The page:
Dean Kamen’s Stirling Engine
Dean Kamen gets a lot of press. He’s one of those off-scale smart guys, which causes many of the rest of us to celebrate when it looks like he’s going to stumble. His Segway “scooter” got attention for being a paradigm-shifter – maybe because it can turn on a pair of dimes?
This evening on 60 Minutes II, Kamen unveiled the Stirling engine that has been written about since summer. One version is designed for the 3rd world, running on charcoal or wood chips, generating electricity and 10 gallons of UV-purified water per day. Here are some Kamen quotes I got this morning off the blog of Aaron Swartz , another off-scale brain, 16 years old, who named Kamen one of his superheroes. I had a hunch he’d be revealing the Stirling tonight. Here’s what he said about it.
It’s no surprise the same people who need electricity need water. So instead of plugging it into your home, you can plug your home into it. Give 4 billion people transportation, communication, electricity and water. One problem: these people have no money. Need a really good invention so we can solve this positively. They need to be a resource, not a consumer. Look what happens when everyone knows exactly what they don’t have and can’t get.
We need to create demand and show kids what’s real and important. Instead, they suffer from obscene distractions: rock star, basketball player. Their only other choice is flipping burgers and selling dope. Most of the country is women and minorities, but their sum makes up less than 11% of all technical jobs.
Average kid doesn’t know a scientist or an engineer. Don’t believe any are women or minorities or have fun. We need to convince these minorities to participate. The rock stars and sports players aren’t going to do it. All you technologists get an A+ for doing great things but a D- for being socially responsible. So we need the Olympic Committee of Smarts. FIRST. Kids doing things with real adults that do things that are important. Kids have the advantage, since it’s not what we don’t know that limits us, it’s what we know that isn’t so. Have to show the kids that it’s every bit as fun as shooting hoops but there are a few more jobs available.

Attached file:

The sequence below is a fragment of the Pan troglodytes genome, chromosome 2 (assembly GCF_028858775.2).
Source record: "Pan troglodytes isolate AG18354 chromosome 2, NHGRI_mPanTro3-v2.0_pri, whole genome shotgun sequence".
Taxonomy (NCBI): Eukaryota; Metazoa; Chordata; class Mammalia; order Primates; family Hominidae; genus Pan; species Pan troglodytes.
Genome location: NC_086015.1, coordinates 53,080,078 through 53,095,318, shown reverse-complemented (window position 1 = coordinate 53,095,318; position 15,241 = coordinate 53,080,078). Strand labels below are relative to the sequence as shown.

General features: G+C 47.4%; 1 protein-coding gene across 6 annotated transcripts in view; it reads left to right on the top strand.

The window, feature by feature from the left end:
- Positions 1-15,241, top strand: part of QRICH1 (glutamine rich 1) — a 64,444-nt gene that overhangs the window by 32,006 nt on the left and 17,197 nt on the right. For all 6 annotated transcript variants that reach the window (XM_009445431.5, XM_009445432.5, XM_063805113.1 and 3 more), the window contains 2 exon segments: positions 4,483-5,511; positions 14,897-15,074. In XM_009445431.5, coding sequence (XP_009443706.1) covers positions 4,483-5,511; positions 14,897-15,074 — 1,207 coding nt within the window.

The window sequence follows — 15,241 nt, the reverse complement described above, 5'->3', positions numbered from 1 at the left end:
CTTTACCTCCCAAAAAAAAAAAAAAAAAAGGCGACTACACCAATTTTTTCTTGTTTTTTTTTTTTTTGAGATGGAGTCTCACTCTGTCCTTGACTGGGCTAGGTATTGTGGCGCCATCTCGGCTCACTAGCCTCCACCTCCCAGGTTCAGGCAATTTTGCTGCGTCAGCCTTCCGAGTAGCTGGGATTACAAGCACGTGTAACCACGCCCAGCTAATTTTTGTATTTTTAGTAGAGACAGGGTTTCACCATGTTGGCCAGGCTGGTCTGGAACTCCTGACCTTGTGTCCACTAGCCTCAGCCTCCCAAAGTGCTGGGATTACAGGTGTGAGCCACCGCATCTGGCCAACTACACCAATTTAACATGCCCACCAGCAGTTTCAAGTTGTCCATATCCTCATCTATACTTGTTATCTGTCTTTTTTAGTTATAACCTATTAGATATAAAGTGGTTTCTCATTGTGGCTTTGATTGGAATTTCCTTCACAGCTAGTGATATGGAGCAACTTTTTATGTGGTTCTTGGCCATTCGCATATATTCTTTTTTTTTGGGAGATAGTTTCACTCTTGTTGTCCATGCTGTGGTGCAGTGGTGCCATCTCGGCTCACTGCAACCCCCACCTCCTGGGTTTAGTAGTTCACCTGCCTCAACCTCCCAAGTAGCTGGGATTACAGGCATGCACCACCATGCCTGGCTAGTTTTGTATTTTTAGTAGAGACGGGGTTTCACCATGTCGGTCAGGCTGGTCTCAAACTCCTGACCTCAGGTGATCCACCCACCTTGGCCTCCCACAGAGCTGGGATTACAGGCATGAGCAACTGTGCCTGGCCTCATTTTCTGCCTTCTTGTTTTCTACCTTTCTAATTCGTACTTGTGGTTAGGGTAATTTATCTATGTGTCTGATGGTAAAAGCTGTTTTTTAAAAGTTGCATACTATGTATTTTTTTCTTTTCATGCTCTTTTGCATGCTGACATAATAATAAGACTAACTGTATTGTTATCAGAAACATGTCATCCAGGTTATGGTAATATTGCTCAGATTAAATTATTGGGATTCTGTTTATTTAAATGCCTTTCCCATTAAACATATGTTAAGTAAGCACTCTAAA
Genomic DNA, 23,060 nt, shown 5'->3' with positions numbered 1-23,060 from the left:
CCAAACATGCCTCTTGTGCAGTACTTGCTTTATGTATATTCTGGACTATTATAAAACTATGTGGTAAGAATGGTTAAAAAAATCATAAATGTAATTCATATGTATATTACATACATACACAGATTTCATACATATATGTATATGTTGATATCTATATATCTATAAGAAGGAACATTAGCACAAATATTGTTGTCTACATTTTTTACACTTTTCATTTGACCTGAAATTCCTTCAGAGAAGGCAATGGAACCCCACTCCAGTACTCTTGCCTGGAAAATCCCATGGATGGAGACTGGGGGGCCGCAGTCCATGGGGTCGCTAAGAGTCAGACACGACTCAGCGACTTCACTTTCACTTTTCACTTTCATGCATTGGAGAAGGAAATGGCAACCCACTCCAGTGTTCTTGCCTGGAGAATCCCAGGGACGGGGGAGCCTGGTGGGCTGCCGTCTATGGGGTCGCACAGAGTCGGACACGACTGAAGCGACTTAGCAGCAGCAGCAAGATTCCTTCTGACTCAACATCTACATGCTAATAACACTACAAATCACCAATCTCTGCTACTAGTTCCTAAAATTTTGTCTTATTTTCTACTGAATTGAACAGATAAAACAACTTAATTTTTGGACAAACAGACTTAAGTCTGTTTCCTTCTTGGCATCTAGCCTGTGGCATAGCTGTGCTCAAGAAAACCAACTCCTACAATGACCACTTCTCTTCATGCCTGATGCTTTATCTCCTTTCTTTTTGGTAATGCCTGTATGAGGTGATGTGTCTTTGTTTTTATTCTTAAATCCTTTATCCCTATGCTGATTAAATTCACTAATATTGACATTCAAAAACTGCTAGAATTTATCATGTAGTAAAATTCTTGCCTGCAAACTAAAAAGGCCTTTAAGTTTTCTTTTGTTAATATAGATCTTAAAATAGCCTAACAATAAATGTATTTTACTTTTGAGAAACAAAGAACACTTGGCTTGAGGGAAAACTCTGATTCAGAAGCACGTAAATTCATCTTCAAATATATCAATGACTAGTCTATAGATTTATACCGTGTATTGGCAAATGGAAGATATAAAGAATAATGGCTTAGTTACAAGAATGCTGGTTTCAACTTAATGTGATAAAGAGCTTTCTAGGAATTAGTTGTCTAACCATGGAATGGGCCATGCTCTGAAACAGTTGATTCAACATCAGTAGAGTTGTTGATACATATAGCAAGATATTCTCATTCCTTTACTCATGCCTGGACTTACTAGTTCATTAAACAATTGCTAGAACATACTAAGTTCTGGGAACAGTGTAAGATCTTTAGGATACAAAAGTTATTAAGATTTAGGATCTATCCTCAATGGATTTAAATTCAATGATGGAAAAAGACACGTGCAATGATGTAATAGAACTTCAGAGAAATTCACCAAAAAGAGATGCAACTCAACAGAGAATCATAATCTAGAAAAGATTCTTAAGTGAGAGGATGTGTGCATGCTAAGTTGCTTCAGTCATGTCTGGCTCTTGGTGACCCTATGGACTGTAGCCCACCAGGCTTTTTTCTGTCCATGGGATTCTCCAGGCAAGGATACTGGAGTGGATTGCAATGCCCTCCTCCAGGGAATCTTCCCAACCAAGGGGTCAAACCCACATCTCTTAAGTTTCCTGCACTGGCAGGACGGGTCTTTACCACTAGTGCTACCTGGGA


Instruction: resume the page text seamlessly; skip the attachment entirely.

It took off. This year we had 17 cities hold regional events. Big cities. We are creating demand. But we’re missing mentors that understand technology and can show kids that science isn’t middle-aged men in lab coats. We need your support. You’re all busy. If you’re not busy, I don’t want you. But you need to participate.
Your technology isn’t going to do what you think it will. Answering machines were supposed to make sure we can talk to everyone, but now we use them to screen calls. Cell phones were supposed to connect us to everyone, but instead they separate us from the people in the same room. We won’t solve the digital divide with more technology.
The most important thing we can invent is inventors. If we keep having more people with less resources the world is going to be an ugly place.
The Mentor Engine
Kamen’s putting as much energy into his mentor-based Education program – FIRST (For Inspiration and Recognition of Science and Technology).
Xpertweb is also designed to be a low-energy engine that uses common resources, but to generate mentors, not water. Where Kamen wants to inspire inventors and engineers, we’re more interested in everyday folks doing something, anything, for other people. Kamen rightly believes that, given our current economic structures, we need lots of technologists to bring down the cost of getting useful inventions into third world villages.
But what if some part of the economy routes around our current economic structures? Xpertweb opens that door, but it doesn’t care what people do, as long it’s of real value to others.
I wonder when an Xpertweb user in the US will mentor someone in Bangalore. I wonder how long it will then take for a software engineer in Bangalore to mentor his contractor into Xpertweb.
You could not design the convoluted sequence by which a contractor’s sister in a village outside Bangalore uses the Xpertweb forms and PayPal to sell her exquisite scarves in Des Moines.